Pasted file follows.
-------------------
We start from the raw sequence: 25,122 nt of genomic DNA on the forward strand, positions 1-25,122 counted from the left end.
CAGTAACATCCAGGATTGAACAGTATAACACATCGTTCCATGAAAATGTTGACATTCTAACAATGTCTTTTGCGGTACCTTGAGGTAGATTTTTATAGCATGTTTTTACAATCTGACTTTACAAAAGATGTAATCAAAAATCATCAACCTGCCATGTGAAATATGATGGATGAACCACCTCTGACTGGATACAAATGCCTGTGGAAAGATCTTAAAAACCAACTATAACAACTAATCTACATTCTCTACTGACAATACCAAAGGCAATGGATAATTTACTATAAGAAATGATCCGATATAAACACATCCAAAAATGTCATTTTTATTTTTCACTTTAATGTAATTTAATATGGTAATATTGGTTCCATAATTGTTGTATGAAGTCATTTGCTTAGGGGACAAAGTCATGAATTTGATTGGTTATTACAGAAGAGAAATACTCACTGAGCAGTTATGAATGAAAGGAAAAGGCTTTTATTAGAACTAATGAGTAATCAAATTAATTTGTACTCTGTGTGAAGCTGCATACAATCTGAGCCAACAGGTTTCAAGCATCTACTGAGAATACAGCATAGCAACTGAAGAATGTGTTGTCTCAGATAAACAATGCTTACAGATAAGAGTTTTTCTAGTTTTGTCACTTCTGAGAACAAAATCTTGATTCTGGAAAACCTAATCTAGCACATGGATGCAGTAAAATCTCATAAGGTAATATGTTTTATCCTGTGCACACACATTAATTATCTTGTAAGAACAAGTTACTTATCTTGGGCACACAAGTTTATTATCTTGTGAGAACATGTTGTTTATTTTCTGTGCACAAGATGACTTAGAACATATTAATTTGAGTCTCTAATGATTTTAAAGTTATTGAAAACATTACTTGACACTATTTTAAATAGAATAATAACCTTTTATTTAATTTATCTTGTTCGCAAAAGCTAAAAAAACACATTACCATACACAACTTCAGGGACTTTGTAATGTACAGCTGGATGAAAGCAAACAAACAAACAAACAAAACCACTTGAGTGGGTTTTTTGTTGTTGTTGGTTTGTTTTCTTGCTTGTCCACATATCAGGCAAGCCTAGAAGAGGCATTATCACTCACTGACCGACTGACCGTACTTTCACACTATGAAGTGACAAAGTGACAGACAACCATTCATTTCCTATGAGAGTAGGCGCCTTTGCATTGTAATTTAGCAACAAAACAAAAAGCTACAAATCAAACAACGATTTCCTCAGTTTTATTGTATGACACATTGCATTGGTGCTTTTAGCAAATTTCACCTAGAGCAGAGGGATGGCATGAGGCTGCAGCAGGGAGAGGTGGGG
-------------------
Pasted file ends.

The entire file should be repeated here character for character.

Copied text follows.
We start from the raw sequence: 25,122 nt of genomic DNA on the forward strand, positions 1-25,122 counted from the left end.
CAGTAACATCCAGGATTGAACAGTATAACACATCGTTCCATGAAAATGTTGACATTCTAACAATGTCTTTTGCGGTACCTTGAGGTAGATTTTTATAGCATGTTTTTACAATCTGACTTTACAAAAGATGTAATCAAAAATCATCAACCTGCCATGTGAAATATGATGGATGAACCACCTCTGACTGGATACAAATGCCTGTGGAAAGATCTTAAAAACCAACTATAACAACTAATCTACATTCTCTACTGACAATACCAAAGGCAATGGATAATTTACTATAAGAAATGATCCGATATAAACACATCCAAAAATGTCATTTTTATTTTTCACTTTAATGTAATTTAATATGGTAATATTGGTTCCATAATTGTTGTATGAAGTCATTTGCTTAGGGGACAAAGTCATGAATTTGATTGGTTATTACAGAAGAGAAATACTCACTGAGCAGTTATGAATGAAAGGAAAAGGCTTTTATTAGAACTAATGAGTAATCAAATTAATTTGTACTCTGTGTGAAGCTGCATACAATCTGAGCCAACAGGTTTCAAGCATCTACTGAGAATACAGCATAGCAACTGAAGAATGTGTTGTCTCAGATAAACAATGCTTACAGATAAGAGTTTTTCTAGTTTTGTCACTTCTGAGAACAAAATCTTGATTCTGGAAAACCTAATCTAGCACATGGATGCAGTAAAATCTCATAAGGTAATATGTTTTATCCTGTGCACACACATTAATTATCTTGTAAGAACAAGTTACTTATCTTGGGCACACAAGTTTATTATCTTGTGAGAACATGTTGTTTATTTTCTGTGCACAAGATGACTTAGAACATATTAATTTGAGTCTCTAATGATTTTAAAGTTATTGAAAACATTACTTGACACTATTTTAAATAGAATAATAACCTTTTATTTAATTTATCTTGTTCGCAAAAGCTAAAAAAACACATTACCATACACAACTTCAGGGACTTTGTAATGTACAGCTGGATGAAAGCAAACAAACAAACAAACAAAACCACTTGAGTGGGTTTTTTGTTGTTGTTGGTTTGTTTTCTTGCTTGTCCACATATCAGGCAAGCCTAGAAGAGGCATTATCACTCACTGACCGACTGACCGTACTTTCACACTATGAAGTGACAAAGTGACAGACAACCATTCATTTCCTATGAGAGTAGGCGCCTTTGCATTGTAATTTAGCAACAAAACAAAAAGCTACAAATCAAACAACGATTTCCTCAGTTTTATTGTATGACACATTGCATTGGTGCTTTTAGCAAATTTCACCTAGAGCAGAGGGATGGCATGAGGCTGCAGCAGGGAGAGGTGGGG